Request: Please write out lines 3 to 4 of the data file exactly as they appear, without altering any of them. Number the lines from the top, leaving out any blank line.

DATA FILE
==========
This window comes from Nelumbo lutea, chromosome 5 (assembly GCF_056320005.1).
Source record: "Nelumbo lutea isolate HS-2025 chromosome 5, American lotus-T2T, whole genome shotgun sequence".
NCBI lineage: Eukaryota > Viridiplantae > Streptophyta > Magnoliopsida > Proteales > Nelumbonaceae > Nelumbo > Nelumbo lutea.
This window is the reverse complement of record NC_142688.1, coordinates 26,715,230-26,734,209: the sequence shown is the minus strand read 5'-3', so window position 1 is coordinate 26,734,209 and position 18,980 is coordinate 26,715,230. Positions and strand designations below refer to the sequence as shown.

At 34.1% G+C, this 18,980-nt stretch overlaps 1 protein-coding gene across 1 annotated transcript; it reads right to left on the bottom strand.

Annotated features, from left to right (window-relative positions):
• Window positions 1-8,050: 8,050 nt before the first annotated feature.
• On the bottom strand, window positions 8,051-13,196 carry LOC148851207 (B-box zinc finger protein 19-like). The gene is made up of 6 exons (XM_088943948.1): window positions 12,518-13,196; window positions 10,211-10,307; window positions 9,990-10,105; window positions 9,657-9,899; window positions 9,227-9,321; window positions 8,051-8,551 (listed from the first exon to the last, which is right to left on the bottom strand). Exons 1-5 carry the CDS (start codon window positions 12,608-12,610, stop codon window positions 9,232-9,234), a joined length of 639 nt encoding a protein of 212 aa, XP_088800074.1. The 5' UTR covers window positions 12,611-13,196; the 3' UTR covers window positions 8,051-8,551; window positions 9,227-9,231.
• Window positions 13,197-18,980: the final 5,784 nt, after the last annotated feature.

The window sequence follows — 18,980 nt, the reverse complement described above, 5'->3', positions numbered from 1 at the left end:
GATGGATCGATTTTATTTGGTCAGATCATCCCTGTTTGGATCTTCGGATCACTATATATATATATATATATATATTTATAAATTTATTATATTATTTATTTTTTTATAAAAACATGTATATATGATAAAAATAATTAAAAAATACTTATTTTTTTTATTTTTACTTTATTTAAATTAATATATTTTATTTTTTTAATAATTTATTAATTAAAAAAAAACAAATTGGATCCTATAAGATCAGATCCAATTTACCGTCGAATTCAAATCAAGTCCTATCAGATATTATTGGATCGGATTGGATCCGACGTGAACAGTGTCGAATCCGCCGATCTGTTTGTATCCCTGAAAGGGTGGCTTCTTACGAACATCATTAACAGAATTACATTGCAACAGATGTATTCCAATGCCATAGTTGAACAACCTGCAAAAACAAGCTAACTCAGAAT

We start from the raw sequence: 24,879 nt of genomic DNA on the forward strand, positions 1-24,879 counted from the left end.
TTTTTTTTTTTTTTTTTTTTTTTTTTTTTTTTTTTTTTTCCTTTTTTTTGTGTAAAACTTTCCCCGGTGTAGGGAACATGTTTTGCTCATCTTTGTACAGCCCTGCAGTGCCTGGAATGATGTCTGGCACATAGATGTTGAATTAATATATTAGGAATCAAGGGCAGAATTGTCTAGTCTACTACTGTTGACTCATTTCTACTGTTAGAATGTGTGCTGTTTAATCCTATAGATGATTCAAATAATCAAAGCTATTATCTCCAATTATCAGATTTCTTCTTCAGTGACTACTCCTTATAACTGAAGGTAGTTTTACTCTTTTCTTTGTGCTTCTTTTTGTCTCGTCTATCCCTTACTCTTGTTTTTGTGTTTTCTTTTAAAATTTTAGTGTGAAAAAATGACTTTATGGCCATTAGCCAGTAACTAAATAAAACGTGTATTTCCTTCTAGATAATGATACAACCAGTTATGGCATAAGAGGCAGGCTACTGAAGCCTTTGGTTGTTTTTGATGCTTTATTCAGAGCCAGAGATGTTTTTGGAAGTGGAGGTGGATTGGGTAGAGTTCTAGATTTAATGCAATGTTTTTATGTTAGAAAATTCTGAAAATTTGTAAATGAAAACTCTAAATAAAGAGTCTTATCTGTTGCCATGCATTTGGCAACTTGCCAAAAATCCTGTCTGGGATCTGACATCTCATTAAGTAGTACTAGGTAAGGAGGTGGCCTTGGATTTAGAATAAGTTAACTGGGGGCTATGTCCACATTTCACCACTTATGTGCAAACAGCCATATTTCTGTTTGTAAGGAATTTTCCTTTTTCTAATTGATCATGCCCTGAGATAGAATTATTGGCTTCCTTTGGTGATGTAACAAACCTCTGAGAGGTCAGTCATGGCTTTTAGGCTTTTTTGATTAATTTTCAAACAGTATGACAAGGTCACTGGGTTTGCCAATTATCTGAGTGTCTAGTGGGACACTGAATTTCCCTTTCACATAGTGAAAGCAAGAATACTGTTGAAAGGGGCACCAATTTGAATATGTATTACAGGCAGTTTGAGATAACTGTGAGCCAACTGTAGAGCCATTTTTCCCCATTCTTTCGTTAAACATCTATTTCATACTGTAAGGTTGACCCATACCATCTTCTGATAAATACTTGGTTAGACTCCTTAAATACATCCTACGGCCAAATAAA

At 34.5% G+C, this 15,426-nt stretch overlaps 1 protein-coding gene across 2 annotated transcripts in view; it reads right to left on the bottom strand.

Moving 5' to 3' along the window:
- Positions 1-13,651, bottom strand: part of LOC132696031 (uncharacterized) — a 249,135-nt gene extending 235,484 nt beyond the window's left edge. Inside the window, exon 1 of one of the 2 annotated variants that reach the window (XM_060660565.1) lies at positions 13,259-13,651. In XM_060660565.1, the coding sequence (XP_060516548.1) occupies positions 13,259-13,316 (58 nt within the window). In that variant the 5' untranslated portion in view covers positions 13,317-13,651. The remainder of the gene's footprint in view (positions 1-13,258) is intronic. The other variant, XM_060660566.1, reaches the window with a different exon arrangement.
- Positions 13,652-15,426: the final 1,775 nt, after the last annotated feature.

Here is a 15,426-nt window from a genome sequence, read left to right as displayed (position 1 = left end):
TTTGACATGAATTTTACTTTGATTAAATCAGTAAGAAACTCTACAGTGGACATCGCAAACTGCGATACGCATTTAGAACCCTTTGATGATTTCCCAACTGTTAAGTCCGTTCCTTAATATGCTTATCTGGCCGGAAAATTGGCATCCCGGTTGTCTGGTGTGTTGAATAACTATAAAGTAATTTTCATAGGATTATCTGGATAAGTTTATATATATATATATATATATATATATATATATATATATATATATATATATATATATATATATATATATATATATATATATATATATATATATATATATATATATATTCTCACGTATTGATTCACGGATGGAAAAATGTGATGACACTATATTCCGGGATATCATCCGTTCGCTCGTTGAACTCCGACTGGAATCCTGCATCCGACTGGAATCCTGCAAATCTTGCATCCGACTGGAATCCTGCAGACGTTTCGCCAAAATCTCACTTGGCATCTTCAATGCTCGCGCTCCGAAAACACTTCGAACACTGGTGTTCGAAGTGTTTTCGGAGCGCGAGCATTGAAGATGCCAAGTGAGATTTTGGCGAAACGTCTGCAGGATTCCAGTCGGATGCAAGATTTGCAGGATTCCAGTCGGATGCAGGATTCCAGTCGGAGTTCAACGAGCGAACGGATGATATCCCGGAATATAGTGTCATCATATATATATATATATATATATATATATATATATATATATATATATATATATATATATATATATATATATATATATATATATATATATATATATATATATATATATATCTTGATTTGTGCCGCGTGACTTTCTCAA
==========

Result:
NCBI lineage: Eukaryota > Viridiplantae > Streptophyta > Magnoliopsida > Proteales > Nelumbonaceae > Nelumbo > Nelumbo lutea.
This window is the reverse complement of record NC_142688.1, coordinates 26,715,230-26,734,209: the sequence shown is the minus strand read 5'-3', so window position 1 is coordinate 26,734,209 and position 18,980 is coordinate 26,715,230. Positions and strand designations below refer to the sequence as shown.